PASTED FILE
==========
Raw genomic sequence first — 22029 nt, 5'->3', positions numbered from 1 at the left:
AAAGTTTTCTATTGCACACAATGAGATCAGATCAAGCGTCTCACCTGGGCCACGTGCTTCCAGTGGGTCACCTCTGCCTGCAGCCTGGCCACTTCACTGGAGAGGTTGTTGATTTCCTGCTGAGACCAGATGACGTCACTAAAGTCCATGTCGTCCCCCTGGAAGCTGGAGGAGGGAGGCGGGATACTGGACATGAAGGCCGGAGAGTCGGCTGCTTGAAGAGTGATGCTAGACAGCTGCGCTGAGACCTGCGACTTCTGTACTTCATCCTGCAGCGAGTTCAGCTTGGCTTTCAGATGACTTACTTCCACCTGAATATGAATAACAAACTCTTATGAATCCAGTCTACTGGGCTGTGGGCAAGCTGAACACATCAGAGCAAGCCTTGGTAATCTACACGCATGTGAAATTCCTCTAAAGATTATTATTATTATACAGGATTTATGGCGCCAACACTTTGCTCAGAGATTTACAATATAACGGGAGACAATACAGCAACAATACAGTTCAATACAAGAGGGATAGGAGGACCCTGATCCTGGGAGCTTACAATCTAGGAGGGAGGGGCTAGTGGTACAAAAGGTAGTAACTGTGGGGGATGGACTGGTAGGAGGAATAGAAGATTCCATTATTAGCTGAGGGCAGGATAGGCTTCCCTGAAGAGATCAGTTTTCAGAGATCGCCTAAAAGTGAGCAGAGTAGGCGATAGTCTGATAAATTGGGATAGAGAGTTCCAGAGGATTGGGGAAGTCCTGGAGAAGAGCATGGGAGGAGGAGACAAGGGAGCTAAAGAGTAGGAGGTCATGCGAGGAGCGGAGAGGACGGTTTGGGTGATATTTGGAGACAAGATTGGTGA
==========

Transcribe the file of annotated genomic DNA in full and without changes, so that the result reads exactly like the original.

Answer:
Raw genomic sequence first — 22029 nt, 5'->3', positions numbered from 1 at the left:
AAAGTTTTCTATTGCACACAATGAGATCAGATCAAGCGTCTCACCTGGGCCACGTGCTTCCAGTGGGTCACCTCTGCCTGCAGCCTGGCCACTTCACTGGAGAGGTTGTTGATTTCCTGCTGAGACCAGATGACGTCACTAAAGTCCATGTCGTCCCCCTGGAAGCTGGAGGAGGGAGGCGGGATACTGGACATGAAGGCCGGAGAGTCGGCTGCTTGAAGAGTGATGCTAGACAGCTGCGCTGAGACCTGCGACTTCTGTACTTCATCCTGCAGCGAGTTCAGCTTGGCTTTCAGATGACTTACTTCCACCTGAATATGAATAACAAACTCTTATGAATCCAGTCTACTGGGCTGTGGGCAAGCTGAACACATCAGAGCAAGCCTTGGTAATCTACACGCATGTGAAATTCCTCTAAAGATTATTATTATTATACAGGATTTATGGCGCCAACACTTTGCTCAGAGATTTACAATATAACGGGAGACAATACAGCAACAATACAGTTCAATACAAGAGGGATAGGAGGACCCTGATCCTGGGAGCTTACAATCTAGGAGGGAGGGGCTAGTGGTACAAAAGGTAGTAACTGTGGGGGATGGACTGGTAGGAGGAATAGAAGATTCCATTATTAGCTGAGGGCAGGATAGGCTTCCCTGAAGAGATCAGTTTTCAGAGATCGCCTAAAAGTGAGCAGAGTAGGCGATAGTCTGATAAATTGGGATAGAGAGTTCCAGAGGATTGGGGAAGTCCTGGAGAAGAGCATGGGAGGAGGAGACAAGGGAGCTAAAGAGTAGGAGGTCATGCGAGGAGCGGAGAGGACGGTTTGGGTGATATTTGGAGACAAGATTGGTGA